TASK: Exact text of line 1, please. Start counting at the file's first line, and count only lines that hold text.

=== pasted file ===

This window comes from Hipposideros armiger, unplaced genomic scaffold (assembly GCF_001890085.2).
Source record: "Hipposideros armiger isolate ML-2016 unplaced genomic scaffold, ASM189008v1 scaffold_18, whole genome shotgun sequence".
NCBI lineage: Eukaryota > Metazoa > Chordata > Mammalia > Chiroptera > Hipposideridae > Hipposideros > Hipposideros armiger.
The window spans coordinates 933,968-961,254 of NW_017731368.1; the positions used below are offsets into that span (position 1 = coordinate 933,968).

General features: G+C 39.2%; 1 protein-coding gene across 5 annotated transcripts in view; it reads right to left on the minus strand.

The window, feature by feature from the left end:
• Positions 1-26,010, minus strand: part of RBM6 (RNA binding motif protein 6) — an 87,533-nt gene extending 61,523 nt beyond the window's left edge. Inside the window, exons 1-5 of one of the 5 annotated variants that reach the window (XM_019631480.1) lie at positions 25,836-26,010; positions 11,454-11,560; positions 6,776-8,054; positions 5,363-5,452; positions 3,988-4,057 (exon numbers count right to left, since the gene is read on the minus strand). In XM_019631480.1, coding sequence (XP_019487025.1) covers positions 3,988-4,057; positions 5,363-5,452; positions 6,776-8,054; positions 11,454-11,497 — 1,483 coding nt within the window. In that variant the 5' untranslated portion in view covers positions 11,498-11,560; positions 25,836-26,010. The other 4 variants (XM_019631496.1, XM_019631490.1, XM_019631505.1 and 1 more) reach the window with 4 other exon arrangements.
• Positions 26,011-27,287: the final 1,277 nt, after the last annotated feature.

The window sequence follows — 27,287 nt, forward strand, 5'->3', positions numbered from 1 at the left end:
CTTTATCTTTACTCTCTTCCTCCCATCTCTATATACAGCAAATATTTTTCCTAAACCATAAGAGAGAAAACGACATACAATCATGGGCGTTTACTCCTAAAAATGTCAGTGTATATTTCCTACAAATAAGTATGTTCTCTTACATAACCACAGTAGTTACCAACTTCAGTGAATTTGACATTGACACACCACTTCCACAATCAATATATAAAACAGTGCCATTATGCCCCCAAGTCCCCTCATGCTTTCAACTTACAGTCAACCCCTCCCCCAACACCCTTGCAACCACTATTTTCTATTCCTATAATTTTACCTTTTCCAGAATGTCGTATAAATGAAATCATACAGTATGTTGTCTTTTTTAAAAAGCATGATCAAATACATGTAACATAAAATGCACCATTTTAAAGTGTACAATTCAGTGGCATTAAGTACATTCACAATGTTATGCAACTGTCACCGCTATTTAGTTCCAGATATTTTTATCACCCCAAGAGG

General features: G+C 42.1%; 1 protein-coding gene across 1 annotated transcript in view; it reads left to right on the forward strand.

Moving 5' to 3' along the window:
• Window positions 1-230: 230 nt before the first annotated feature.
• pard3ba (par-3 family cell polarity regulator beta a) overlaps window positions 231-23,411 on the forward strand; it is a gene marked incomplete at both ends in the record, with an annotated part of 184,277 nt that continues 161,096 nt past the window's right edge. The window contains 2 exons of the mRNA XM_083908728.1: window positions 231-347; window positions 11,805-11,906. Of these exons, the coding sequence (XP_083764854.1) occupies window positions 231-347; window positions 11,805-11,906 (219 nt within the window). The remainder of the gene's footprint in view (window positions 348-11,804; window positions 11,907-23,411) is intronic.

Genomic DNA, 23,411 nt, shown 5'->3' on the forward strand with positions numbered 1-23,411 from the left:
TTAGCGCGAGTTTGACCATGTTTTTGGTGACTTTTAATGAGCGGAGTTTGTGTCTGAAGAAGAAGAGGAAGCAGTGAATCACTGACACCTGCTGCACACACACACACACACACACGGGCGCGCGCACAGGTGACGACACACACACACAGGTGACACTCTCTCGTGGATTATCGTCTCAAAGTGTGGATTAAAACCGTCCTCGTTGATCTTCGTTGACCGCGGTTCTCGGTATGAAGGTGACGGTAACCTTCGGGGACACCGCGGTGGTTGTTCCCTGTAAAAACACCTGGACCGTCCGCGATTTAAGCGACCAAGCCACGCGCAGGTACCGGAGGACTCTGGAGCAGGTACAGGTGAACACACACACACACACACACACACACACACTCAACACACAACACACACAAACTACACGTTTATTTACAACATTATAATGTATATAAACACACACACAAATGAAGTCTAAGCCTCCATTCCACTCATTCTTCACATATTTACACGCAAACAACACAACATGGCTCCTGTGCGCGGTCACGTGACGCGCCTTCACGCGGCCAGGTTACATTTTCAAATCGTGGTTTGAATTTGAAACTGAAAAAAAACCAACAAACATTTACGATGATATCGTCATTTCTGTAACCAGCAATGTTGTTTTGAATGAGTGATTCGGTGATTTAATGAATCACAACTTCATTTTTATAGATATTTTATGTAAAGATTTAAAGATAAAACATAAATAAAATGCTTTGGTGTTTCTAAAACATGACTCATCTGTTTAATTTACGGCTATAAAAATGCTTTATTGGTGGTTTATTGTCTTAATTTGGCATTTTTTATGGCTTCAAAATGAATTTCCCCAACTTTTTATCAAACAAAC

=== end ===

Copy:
This window comes from Hipposideros armiger, unplaced genomic scaffold (assembly GCF_001890085.2).